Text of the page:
In these lectures, Helmholtz also showed diagrams of the human ear and communicated, as the Illustrated London News wrote, “the effect which musical combinations would have on the soul” (ILN 1861 380).
Helmholtz’s acoustical lectures at the Royal Institution seemed to have been as hotly anticipated and widely discussed as his Friday Evening Discourse on the conservation of force. Several British newspapers advertised Helmholtz’s lectures on sound. The Illustrated London News, which began advertising Helmholtz’s acoustical lectures as early as December 1860, gave a detailed account of how Helmholtz demonstrated “the great power of the human ear,” which was “instanced in its faculty of distinguishing between the mingled sounds of a crowded ballroom” (ILN 1861 333).
During his 1861 trip to London, Tyndall wrote, Helmholtz made “numerous English friends” with whom he dined, heard lectures, and attended theatre performances (RI MS JT/1/T/482). While in London, Helmholtz also visited the Royal Society, of which he had been a foreign member since 1860 and from whom he would receive the prestigious Copley Medal in 1873—an honor that reflects, as Cahan writes, “the strong social relationship that [Helmholtz] had developed with the British scientific elite” (Cahan, “Awarding” 1).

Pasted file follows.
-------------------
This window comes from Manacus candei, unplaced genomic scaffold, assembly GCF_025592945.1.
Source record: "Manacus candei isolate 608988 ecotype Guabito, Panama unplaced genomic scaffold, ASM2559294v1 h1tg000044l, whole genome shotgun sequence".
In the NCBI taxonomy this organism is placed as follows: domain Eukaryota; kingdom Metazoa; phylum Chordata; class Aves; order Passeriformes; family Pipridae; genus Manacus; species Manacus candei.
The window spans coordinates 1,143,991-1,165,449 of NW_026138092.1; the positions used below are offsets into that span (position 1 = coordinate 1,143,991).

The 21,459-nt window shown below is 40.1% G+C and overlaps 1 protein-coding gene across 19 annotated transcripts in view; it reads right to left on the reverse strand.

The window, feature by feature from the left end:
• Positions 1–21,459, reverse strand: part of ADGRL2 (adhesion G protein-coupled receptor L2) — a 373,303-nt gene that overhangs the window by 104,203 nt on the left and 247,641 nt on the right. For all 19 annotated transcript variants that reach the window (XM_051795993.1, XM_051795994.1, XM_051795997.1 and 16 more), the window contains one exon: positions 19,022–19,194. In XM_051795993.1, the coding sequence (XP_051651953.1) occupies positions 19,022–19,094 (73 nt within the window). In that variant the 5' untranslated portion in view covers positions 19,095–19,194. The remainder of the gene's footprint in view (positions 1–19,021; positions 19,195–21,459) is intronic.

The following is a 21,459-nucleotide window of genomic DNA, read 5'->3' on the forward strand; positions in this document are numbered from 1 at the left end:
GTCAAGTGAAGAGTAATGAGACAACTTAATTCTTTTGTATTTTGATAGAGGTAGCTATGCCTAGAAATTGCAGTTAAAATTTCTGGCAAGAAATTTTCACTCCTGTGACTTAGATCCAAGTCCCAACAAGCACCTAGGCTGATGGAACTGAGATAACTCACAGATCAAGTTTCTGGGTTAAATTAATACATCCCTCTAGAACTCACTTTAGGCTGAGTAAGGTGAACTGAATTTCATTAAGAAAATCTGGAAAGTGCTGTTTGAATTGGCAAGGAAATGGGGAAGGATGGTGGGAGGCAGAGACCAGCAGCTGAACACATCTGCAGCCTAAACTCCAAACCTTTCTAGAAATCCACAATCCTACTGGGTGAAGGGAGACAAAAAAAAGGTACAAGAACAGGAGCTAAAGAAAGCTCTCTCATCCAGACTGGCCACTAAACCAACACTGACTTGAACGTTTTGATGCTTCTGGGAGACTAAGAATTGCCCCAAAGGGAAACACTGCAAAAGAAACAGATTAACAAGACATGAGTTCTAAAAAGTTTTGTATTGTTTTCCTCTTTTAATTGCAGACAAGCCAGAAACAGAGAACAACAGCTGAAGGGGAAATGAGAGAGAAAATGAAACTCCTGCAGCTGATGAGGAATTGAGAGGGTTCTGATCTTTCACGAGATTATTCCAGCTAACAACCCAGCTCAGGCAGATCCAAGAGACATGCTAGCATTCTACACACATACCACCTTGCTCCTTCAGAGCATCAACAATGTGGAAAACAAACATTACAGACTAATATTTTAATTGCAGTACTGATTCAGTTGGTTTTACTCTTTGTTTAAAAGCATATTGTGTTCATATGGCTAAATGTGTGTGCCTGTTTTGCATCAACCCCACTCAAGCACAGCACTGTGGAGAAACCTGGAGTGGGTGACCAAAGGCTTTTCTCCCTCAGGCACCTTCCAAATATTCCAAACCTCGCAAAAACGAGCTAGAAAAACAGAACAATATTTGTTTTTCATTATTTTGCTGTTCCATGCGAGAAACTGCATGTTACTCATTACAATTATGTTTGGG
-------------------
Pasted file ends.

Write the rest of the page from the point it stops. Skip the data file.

Perhaps most important for the history of sound science in England was Helmholtz’s friendship with Tyndall, which began during Helmholtz’s 1861 visit, since their relationship seems to have reinvigorated Tyndall’s own interest in acoustics and sound physiology. Tyndall’s 1861 notebooks reveal that the two men collaborated on several acoustical projects while Helmholtz was in London, tinkering together on acoustical apparatuses and visiting an organ factory on Albany Street (RI MS JT/2/10).